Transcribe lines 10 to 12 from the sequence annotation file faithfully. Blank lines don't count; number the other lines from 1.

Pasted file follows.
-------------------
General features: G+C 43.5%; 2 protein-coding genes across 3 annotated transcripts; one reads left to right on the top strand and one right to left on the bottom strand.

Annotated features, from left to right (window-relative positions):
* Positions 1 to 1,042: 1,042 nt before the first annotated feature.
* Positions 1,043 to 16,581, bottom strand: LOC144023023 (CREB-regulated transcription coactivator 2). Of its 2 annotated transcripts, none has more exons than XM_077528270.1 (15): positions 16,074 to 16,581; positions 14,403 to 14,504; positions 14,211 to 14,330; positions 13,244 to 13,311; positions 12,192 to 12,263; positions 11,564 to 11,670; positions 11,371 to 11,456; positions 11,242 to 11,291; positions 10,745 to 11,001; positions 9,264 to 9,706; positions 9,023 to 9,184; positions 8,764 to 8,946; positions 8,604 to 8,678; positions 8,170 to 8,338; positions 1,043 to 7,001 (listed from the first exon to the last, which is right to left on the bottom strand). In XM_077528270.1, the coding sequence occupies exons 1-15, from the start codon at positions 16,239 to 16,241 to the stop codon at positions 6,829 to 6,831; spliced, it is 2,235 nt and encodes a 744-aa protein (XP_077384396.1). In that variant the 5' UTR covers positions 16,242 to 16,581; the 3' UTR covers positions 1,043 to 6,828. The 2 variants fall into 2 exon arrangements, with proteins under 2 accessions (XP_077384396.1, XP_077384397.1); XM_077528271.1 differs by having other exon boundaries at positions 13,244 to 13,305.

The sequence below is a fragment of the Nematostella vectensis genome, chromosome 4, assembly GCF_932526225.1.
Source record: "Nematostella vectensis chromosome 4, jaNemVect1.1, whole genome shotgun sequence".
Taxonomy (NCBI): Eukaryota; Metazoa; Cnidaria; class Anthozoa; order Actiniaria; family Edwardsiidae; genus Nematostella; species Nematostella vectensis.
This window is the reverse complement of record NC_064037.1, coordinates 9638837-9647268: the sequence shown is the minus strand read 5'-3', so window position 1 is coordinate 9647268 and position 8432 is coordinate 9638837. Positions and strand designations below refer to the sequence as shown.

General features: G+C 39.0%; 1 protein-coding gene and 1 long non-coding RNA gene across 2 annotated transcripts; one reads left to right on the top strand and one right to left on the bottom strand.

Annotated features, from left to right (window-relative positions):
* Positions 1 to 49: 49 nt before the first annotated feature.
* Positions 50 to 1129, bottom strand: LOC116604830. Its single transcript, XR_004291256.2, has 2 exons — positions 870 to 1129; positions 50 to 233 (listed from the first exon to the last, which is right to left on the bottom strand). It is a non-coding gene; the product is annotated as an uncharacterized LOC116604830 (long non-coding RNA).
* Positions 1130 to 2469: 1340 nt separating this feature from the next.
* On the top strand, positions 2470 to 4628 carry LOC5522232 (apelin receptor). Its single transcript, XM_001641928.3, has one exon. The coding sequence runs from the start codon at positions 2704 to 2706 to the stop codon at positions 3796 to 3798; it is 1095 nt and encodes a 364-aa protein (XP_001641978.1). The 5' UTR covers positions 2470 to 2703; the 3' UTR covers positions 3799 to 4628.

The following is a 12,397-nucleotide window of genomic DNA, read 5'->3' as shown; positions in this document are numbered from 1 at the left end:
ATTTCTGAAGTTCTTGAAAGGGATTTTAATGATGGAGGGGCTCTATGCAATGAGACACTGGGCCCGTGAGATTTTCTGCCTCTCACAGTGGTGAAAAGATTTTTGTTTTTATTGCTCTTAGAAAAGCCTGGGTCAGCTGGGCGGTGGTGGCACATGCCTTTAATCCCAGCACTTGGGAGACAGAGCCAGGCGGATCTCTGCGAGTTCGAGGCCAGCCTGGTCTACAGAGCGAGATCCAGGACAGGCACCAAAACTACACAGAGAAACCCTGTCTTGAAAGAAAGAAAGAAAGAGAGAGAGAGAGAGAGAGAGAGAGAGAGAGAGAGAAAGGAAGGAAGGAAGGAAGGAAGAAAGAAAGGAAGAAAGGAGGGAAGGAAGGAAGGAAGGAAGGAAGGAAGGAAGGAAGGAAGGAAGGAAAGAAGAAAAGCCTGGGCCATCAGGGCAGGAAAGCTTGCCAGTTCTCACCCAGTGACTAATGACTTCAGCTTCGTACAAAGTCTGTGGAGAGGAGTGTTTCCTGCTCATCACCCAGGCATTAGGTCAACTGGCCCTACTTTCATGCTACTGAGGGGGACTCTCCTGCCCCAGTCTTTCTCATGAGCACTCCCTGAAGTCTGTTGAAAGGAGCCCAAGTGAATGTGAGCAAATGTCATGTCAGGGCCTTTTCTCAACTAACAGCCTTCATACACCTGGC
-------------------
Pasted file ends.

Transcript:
Annotated features, from left to right (window-relative positions):
* Positions 1 to 49: 49 nt before the first annotated feature.
* Positions 50 to 1129, bottom strand: LOC116604830. Its single transcript, XR_004291256.2, has 2 exons — positions 870 to 1129; positions 50 to 233 (listed from the first exon to the last, which is right to left on the bottom strand). It is a non-coding gene; the product is annotated as an uncharacterized LOC116604830 (long non-coding RNA).